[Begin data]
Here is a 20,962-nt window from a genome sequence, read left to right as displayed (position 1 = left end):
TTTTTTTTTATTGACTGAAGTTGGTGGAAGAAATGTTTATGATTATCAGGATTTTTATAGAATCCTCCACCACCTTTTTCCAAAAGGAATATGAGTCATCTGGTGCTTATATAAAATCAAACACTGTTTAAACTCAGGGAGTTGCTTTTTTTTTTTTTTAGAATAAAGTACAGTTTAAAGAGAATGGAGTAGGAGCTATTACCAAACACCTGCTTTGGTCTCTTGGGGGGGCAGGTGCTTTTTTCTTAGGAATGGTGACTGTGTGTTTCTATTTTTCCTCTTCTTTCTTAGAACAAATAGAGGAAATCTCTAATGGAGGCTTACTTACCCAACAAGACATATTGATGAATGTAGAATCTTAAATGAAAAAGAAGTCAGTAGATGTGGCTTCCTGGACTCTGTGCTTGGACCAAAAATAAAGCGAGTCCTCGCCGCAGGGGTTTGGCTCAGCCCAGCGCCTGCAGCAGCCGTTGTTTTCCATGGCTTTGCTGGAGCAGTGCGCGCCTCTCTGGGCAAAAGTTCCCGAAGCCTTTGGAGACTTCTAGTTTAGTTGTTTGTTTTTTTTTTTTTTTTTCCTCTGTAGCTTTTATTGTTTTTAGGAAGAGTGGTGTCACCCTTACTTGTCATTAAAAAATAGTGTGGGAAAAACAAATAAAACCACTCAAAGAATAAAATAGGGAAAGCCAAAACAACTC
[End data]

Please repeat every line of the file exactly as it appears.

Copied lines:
Here is a 20,962-nt window from a genome sequence, read left to right as displayed (position 1 = left end):
TTTTTTTTTATTGACTGAAGTTGGTGGAAGAAATGTTTATGATTATCAGGATTTTTATAGAATCCTCCACCACCTTTTTCCAAAAGGAATATGAGTCATCTGGTGCTTATATAAAATCAAACACTGTTTAAACTCAGGGAGTTGCTTTTTTTTTTTTTTAGAATAAAGTACAGTTTAAAGAGAATGGAGTAGGAGCTATTACCAAACACCTGCTTTGGTCTCTTGGGGGGGCAGGTGCTTTTTTCTTAGGAATGGTGACTGTGTGTTTCTATTTTTCCTCTTCTTTCTTAGAACAAATAGAGGAAATCTCTAATGGAGGCTTACTTACCCAACAAGACATATTGATGAATGTAGAATCTTAAATGAAAAAGAAGTCAGTAGATGTGGCTTCCTGGACTCTGTGCTTGGACCAAAAATAAAGCGAGTCCTCGCCGCAGGGGTTTGGCTCAGCCCAGCGCCTGCAGCAGCCGTTGTTTTCCATGGCTTTGCTGGAGCAGTGCGCGCCTCTCTGGGCAAAAGTTCCCGAAGCCTTTGGAGACTTCTAGTTTAGTTGTTTGTTTTTTTTTTTTTTTTTCCTCTGTAGCTTTTATTGTTTTTAGGAAGAGTGGTGTCACCCTTACTTGTCATTAAAAAATAGTGTGGGAAAAACAAATAAAACCACTCAAAGAATAAAATAGGGAAAGCCAAAACAACTC